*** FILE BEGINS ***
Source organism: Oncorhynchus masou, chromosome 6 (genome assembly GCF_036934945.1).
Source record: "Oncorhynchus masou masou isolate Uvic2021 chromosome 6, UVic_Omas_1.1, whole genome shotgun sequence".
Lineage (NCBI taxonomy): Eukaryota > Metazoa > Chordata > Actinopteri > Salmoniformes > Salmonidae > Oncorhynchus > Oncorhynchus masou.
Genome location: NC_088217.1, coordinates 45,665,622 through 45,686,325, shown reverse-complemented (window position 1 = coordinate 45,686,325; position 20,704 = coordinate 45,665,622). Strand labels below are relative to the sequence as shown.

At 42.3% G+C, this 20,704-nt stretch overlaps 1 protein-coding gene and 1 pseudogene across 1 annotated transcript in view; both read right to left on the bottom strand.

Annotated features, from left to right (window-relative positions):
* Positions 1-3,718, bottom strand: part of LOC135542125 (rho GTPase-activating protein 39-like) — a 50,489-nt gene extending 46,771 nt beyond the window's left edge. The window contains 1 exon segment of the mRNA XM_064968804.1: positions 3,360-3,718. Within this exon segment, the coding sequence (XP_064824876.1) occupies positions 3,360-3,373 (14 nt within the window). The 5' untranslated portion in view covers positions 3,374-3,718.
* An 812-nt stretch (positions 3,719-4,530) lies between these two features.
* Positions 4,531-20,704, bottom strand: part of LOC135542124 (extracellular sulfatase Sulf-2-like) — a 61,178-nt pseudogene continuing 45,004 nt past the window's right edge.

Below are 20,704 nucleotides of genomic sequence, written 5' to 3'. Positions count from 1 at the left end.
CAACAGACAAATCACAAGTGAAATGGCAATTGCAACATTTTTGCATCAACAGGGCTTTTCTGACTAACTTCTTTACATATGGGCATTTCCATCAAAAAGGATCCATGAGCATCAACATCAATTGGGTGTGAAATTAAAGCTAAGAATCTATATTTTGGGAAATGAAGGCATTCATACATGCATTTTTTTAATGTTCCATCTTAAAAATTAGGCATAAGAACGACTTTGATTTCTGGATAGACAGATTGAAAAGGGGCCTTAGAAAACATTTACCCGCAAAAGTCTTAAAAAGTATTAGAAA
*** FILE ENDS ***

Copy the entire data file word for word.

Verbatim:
Source organism: Oncorhynchus masou, chromosome 6 (genome assembly GCF_036934945.1).
Source record: "Oncorhynchus masou masou isolate Uvic2021 chromosome 6, UVic_Omas_1.1, whole genome shotgun sequence".
Lineage (NCBI taxonomy): Eukaryota > Metazoa > Chordata > Actinopteri > Salmoniformes > Salmonidae > Oncorhynchus > Oncorhynchus masou.
Genome location: NC_088217.1, coordinates 45,665,622 through 45,686,325, shown reverse-complemented (window position 1 = coordinate 45,686,325; position 20,704 = coordinate 45,665,622). Strand labels below are relative to the sequence as shown.

At 42.3% G+C, this 20,704-nt stretch overlaps 1 protein-coding gene and 1 pseudogene across 1 annotated transcript in view; both read right to left on the bottom strand.

Annotated features, from left to right (window-relative positions):
* Positions 1-3,718, bottom strand: part of LOC135542125 (rho GTPase-activating protein 39-like) — a 50,489-nt gene extending 46,771 nt beyond the window's left edge. The window contains 1 exon segment of the mRNA XM_064968804.1: positions 3,360-3,718. Within this exon segment, the coding sequence (XP_064824876.1) occupies positions 3,360-3,373 (14 nt within the window). The 5' untranslated portion in view covers positions 3,374-3,718.
* An 812-nt stretch (positions 3,719-4,530) lies between these two features.
* Positions 4,531-20,704, bottom strand: part of LOC135542124 (extracellular sulfatase Sulf-2-like) — a 61,178-nt pseudogene continuing 45,004 nt past the window's right edge.

Below are 20,704 nucleotides of genomic sequence, written 5' to 3'. Positions count from 1 at the left end.
CAACAGACAAATCACAAGTGAAATGGCAATTGCAACATTTTTGCATCAACAGGGCTTTTCTGACTAACTTCTTTACATATGGGCATTTCCATCAAAAAGGATCCATGAGCATCAACATCAATTGGGTGTGAAATTAAAGCTAAGAATCTATATTTTGGGAAATGAAGGCATTCATACATGCATTTTTTTAATGTTCCATCTTAAAAATTAGGCATAAGAACGACTTTGATTTCTGGATAGACAGATTGAAAAGGGGCCTTAGAAAACATTTACCCGCAAAAGTCTTAAAAAGTATTAGAAA